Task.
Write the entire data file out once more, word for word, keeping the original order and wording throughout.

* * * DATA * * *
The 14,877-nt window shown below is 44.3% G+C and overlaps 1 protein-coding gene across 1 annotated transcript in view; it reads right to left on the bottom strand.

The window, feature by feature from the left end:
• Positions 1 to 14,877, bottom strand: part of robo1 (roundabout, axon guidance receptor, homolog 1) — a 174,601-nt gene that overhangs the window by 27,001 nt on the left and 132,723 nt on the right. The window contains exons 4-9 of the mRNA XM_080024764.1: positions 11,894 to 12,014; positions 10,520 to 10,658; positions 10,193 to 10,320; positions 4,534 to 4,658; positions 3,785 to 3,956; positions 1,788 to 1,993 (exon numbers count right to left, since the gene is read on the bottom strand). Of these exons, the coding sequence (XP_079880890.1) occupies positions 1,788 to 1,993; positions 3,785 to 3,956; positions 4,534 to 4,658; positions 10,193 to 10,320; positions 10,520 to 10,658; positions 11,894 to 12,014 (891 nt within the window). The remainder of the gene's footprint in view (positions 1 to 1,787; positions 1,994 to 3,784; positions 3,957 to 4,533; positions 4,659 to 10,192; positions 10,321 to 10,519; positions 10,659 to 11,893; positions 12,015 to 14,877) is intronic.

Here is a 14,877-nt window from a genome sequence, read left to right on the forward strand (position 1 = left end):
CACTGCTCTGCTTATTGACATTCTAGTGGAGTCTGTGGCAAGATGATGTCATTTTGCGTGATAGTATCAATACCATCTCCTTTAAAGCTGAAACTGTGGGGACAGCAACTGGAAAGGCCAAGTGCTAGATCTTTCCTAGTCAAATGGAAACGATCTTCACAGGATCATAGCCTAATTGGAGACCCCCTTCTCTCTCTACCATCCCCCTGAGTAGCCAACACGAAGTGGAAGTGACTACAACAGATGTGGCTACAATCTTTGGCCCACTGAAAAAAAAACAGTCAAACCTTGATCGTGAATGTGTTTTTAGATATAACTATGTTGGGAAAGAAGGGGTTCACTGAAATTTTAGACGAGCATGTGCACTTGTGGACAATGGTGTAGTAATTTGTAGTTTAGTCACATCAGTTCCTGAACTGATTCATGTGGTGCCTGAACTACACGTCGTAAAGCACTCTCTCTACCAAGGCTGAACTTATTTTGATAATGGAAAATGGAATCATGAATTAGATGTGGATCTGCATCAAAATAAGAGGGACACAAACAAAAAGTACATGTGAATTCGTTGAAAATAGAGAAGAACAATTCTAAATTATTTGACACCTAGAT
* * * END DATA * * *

The 14,877-nt window shown below is 44.3% G+C and overlaps 1 protein-coding gene across 1 annotated transcript in view; it reads right to left on the bottom strand.

The window, feature by feature from the left end:
• Positions 1 to 14,877, bottom strand: part of robo1 (roundabout, axon guidance receptor, homolog 1) — a 174,601-nt gene that overhangs the window by 27,001 nt on the left and 132,723 nt on the right. The window contains exons 4-9 of the mRNA XM_080024764.1: positions 11,894 to 12,014; positions 10,520 to 10,658; positions 10,193 to 10,320; positions 4,534 to 4,658; positions 3,785 to 3,956; positions 1,788 to 1,993 (exon numbers count right to left, since the gene is read on the bottom strand). Of these exons, the coding sequence (XP_079880890.1) occupies positions 1,788 to 1,993; positions 3,785 to 3,956; positions 4,534 to 4,658; positions 10,193 to 10,320; positions 10,520 to 10,658; positions 11,894 to 12,014 (891 nt within the window). The remainder of the gene's footprint in view (positions 1 to 1,787; positions 1,994 to 3,784; positions 3,957 to 4,533; positions 4,659 to 10,192; positions 10,321 to 10,519; positions 10,659 to 11,893; positions 12,015 to 14,877) is intronic.

Here is a 14,877-nt window from a genome sequence, read left to right on the forward strand (position 1 = left end):
CACTGCTCTGCTTATTGACATTCTAGTGGAGTCTGTGGCAAGATGATGTCATTTTGCGTGATAGTATCAATACCATCTCCTTTAAAGCTGAAACTGTGGGGACAGCAACTGGAAAGGCCAAGTGCTAGATCTTTCCTAGTCAAATGGAAACGATCTTCACAGGATCATAGCCTAATTGGAGACCCCCTTCTCTCTCTACCATCCCCCTGAGTAGCCAACACGAAGTGGAAGTGACTACAACAGATGTGGCTACAATCTTTGGCCCACTGAAAAAAAAACAGTCAAACCTTGATCGTGAATGTGTTTTTAGATATAACTATGTTGGGAAAGAAGGGGTTCACTGAAATTTTAGACGAGCATGTGCACTTGTGGACAATGGTGTAGTAATTTGTAGTTTAGTCACATCAGTTCCTGAACTGATTCATGTGGTGCCTGAACTACACGTCGTAAAGCACTCTCTCTACCAAGGCTGAACTTATTTTGATAATGGAAAATGGAATCATGAATTAGATGTGGATCTGCATCAAAATAAGAGGGACACAAACAAAAAGTACATGTGAATTCGTTGAAAATAGAGAAGAACAATTCTAAATTATTTGACACCTAGAT